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WARFARE IN THE MIDDLE EAST | THE MOOD IN LEBANON

A War-Weary Couple Stays Put, Awaiting What's Next

Wassim and Rima Khader remember too many similar moments in Beirut's history.

July 22, 2006|J. Michael Kennedy | Times Staff Writer

BEIRUT — The old stone house has an empty feel to it. Wassim and Rima Khader are alone there.

Although their children are no longer small, they have sent them to the safety of the mountains. But they decided to stay behind, waiting for what will happen next.

They pass their days, as so many Lebanese do, listening for any snippet of information that can provide some insight into what the future holds. They ponder these questions constantly: Will the Israelis enter the city as they did in 1982? Will all those years of rebuilding turn out to be futile?

After so much conflict, the Khaders are palpably tired of what Wassim describes as a "culture of violence" over which they have no control.

The latest manifestation of it is Hezbollah, which is fighting the Israelis in the south. Although the battle is far from the Wassims' comfortable west Beirut home, Israel already has bombed the city and no one knows what might happen.

So the couple stay put, in a house with high ceilings and portraits of ancestors. The family has lived in the house since 1926, when Wassim's great-grandfather built it to escape the noise of the city. Now it is in the center of Beirut, a tasteful monument to a more gracious time, surrounded by tall apartment buildings and a gleaming hospital down the street.

The family is one of professionals -- doctors and bankers educated here and abroad. Wassim is a banker, as was Rima before she retired last year.

They have a life that by Beirut standards is to be envied. But Wassim shakes his head at what Lebanon and the rest of the Middle East have become. He is careful not to talk politics; he says it wouldn't do any good. Rima says one of the distressing things about the current conflict is that the Lebanese government is too weak to rein in Hezbollah.

In this new crisis, nothing about Lebanon looks appealing. These moments have happened too often in Wassim's 49 years. After all they have endured, they say, the latest conflict could be the final straw. At least that is their thinking in these dark days

"My target now is to sell the house and send the children out of the country," Wassim said.

It rankles him that each crisis appears to involve an attempt by someone to change his life in some way.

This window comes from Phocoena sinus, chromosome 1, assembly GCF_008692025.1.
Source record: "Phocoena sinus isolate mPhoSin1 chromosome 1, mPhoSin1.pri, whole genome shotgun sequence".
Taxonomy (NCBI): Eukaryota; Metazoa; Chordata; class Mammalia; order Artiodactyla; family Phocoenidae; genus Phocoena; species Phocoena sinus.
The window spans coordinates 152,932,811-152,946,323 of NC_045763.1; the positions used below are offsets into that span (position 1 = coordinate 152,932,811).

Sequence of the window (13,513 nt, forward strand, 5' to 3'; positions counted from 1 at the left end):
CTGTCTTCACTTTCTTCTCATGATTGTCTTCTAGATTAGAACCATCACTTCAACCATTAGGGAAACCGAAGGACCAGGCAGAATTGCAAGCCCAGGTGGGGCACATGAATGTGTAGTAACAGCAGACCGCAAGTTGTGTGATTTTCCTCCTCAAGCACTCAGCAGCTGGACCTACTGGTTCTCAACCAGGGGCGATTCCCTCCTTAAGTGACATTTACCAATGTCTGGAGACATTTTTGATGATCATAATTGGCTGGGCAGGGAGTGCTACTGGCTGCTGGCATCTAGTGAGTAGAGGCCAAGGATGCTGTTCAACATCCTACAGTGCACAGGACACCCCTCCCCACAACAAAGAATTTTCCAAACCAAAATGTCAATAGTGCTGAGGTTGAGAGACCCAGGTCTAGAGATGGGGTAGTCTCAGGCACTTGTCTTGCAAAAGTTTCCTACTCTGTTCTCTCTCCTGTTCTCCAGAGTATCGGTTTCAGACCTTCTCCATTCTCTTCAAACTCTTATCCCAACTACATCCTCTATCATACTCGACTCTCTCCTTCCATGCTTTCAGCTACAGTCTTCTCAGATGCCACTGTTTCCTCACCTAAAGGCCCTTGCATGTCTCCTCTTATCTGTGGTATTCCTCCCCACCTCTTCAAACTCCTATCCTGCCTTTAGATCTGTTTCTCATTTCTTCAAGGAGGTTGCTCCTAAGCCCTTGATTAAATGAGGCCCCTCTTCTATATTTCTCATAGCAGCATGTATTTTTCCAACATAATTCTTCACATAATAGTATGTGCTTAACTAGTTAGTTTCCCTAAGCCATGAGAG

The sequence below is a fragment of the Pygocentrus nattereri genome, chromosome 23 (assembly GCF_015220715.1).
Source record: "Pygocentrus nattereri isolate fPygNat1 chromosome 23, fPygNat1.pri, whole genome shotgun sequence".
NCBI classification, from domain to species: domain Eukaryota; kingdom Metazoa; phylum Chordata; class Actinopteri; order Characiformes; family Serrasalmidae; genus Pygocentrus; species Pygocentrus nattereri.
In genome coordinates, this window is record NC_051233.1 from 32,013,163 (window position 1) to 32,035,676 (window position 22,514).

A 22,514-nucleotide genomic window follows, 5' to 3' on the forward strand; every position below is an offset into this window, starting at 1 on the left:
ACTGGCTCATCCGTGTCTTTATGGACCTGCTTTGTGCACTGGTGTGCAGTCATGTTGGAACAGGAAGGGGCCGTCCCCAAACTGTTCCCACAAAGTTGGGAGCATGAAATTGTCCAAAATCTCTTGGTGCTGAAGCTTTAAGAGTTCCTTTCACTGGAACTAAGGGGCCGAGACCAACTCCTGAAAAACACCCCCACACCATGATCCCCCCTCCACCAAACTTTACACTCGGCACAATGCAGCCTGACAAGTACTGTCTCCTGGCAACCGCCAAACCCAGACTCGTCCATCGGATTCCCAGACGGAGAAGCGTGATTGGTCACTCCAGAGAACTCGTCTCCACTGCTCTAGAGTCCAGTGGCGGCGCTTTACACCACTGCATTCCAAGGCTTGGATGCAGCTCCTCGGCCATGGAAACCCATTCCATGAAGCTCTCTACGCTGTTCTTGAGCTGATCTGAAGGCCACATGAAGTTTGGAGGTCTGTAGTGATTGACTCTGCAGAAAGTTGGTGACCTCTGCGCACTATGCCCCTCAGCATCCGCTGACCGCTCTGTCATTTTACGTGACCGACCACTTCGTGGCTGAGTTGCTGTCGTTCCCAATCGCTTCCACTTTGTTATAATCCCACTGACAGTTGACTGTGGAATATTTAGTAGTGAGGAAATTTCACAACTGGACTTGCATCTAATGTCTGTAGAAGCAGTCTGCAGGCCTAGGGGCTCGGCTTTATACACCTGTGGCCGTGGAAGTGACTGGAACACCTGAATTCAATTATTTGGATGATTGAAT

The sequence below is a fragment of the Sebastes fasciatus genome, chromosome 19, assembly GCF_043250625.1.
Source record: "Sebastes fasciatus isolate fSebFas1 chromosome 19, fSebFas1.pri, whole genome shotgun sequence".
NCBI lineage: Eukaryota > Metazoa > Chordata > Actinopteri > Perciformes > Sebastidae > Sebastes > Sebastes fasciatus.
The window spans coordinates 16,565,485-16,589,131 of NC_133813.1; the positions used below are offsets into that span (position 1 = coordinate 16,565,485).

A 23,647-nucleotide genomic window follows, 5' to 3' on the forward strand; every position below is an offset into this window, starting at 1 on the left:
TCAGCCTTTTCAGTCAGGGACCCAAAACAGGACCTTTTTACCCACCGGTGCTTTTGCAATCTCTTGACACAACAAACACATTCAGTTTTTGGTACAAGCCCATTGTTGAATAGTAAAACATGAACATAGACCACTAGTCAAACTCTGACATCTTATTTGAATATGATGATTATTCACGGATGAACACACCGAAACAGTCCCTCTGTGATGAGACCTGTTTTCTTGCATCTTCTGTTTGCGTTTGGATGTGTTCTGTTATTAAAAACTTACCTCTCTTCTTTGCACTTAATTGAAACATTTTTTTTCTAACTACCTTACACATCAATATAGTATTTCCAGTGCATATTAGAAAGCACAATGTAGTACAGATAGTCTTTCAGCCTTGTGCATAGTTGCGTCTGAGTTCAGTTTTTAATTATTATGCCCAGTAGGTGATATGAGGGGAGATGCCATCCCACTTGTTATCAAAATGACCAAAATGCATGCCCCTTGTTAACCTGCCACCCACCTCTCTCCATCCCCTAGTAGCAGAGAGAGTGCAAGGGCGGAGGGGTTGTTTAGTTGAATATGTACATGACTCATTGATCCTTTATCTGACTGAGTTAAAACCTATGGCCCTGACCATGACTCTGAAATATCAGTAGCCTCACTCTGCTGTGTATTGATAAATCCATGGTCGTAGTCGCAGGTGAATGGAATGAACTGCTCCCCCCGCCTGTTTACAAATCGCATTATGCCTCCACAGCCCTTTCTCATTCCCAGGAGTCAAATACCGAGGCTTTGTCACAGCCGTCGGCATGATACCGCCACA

"The whole world is free to do what it wants, but don't impose your culture on my culture," he said. "You cannot tell what is good or bad for me, because you do not know me."

In the late morning, Rima was making coffee in the kitchen. She is a loquacious woman, equally comfortable talking about her children as the state of the country.

Her older son, Mateo, an opera singer in Paris, had arrived home on vacation July 12, the day before the Israelis bombed Beirut's airport, putting it out of commission. On that day, Rima said, she had a premonition that something was wrong, and she began making calls to see if anything was happening at the airport. It turned out she was one day early.

Her younger son, Ramzi, is a sophomore at the Lebanese American University in Beirut and plans to study hotel management. Daughter Riwa will be a junior in high school this fall.

All of them have gone to the mountains, to a village where Rima found a house to rent for the duration of the Israeli-Hezbollah confrontation.

But for her and Wassim, staying home was both a practical decision and a reflection of how they want to live their lives. Empty houses tend to be occupied by refugees. And the pair simply don't feel like running away.

"If I want to die, I will die here," Rima said. "I am here and I will stay here. I always sleep on the left side of the bed and I will never change. It's the same with staying in my house."

It is exasperating to look back and see so many similar incidents over the years, she said. "We have been used to this since I was 15."

The latest armed faction in Lebanon is Hezbollah, which has become a law unto itself in the southern part of the country.

"Even the army does not dare to go there," Rima said. "It comes from the absence of the state."

For her, the assassination of former Prime Minister Rafik Hariri in February 2005 was one of the benchmarks of Lebanon's recent history.

"He was a great man," she said. "I believe that if Hariri were here, none of this would be happening. He had the ability and the power to speak to Hezbollah. He had the ability of dealing with all these people with art, wisdom and power. He was the mediator between all. That's why he was killed."

Later Friday, she called Mateo, who said restaurants were open in the mountain villages, and there was no fear of Israeli bombs or shells. He said it was better than being in Beirut, where people stayed close to home, glued to the television.

He said he had the chance to leave Lebanon on a Greek ship because he holds a passport from that country as well, but he chose not to.

"I don't want to go to Paris with my family all here," he said over the phone. "We'll give it a few weeks and see what happens."

Later in the afternoon, Wassim was home from the office, where he had been fretting over the country's bond rating on the world market.

"We are very down right now," he said. "You can't manage something that you can't control."

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